Tartle Best Data Marketplace
Tartle Best Data Marketplace
Tartle Best Data Marketplace
Tartle Best Data Marketplace
Tartle Best Data Marketplace
Tartle Best Data Marketplace
August 3, 2022

Watch Our BIG Take on Human Rights, Tech, & Governments Now!

Watch Our BIG Take on Human Rights, Tech, & Governments Now!


If you think you’re safe in your own head, think again. How far do you believe the government would go to find out what you’re thinking, every second of every day? 

Ethical data collection is a serious concern that we need to make a conscious decision on. We need to start using the right platforms so we can regain control of our digital identity and reclaim our sovereignty. Join Alexander McCaig and Jason Rigby as they discuss how the United States Corporation, under the guise of good governance, is using your data to control your future.

Respecting Your Privacy

Privacy is out the window when the government drones are looking in. Any government knows that the more high quality data they have on their citizens, the greater their ability to make educated and controlled decisions over the future of their citizens.

Even when we do not actively use the internet, we produce data every day. It is an extension of our freedom of speech. Data is the result of our hard work and the manifestation of our inner thoughts.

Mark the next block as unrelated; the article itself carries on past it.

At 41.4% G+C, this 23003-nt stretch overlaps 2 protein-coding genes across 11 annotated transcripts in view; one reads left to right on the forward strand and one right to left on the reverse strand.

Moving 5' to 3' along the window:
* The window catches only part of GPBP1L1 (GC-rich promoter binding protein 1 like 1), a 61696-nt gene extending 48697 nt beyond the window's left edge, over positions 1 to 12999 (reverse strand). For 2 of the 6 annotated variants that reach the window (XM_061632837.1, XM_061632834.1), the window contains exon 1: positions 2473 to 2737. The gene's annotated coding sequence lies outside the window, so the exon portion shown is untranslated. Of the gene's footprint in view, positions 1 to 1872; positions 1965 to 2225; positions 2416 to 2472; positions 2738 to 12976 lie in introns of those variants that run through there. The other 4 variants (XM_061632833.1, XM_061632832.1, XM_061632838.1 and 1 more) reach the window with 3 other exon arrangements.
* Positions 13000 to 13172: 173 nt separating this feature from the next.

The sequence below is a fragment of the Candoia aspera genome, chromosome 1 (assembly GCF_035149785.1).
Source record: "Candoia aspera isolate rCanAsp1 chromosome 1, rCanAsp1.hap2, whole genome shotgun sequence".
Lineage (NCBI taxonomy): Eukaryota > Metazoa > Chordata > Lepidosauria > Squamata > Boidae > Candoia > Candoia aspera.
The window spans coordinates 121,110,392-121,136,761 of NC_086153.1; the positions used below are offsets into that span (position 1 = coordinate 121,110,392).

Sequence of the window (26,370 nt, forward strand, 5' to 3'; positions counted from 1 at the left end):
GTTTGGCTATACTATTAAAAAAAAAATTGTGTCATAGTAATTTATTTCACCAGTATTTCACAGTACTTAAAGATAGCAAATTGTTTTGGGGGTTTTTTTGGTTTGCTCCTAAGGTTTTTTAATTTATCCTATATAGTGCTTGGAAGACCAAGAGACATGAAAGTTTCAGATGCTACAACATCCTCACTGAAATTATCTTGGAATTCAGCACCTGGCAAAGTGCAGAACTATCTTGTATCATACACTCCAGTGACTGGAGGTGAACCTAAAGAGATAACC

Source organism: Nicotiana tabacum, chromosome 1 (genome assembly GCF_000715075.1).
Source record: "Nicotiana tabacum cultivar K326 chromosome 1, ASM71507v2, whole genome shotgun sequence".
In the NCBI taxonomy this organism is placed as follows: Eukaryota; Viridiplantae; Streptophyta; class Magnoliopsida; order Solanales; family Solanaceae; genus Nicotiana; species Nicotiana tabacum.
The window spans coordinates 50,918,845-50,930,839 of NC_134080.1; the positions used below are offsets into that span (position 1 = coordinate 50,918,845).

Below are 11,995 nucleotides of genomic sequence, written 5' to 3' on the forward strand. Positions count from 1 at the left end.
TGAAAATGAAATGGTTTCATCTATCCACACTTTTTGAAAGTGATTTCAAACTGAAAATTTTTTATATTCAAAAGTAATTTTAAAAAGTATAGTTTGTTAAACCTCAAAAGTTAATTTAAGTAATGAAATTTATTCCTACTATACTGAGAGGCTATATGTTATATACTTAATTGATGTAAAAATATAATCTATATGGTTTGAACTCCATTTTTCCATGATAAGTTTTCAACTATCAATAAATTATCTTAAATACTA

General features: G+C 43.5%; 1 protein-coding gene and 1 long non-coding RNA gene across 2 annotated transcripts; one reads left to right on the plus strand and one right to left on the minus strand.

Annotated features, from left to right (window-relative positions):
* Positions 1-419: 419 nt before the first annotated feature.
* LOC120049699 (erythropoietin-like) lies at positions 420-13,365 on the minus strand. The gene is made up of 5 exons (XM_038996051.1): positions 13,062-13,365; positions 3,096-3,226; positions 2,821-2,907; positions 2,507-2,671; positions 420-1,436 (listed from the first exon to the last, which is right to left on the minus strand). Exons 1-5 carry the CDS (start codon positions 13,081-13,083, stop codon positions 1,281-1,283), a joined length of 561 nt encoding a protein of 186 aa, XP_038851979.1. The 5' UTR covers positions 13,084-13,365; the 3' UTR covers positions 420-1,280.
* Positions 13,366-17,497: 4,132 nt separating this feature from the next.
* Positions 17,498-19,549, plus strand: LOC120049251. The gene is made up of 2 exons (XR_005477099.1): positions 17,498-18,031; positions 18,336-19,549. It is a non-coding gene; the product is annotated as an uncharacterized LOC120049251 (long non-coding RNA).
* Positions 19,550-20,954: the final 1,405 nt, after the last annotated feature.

So when the government is feeding itself with terabytes of data on a daily basis, it’s a strategic move to try and understand how you work as their constituent. After all, if they can understand how their people move, they can manipulate the flow of their movements in the name of safety and security.

Feeding the United States Corporation

Today, war isn’t so much physical as it is digital. All the battlefields are online. The government has so much data and they will probably continue to gather data from you at every chance they get. 

If the government wants to have terabytes of data bulk delivered to their system every day as part of their goals to expand the corporation? Make them buy it from people. Maintain your securities, civil liberties, privacy, and confidentiality.

Your data is worth the effort.

Sign up for TARTLE through this link here.

Follow Alexander McCaig on Twitter and Linkedin.

Feature Image Credit: Envato Image

For those who are hard of hearing – the episode transcript can be read below:


Jason Rigby (00:12):

Yes. Everybody just deleted this episode.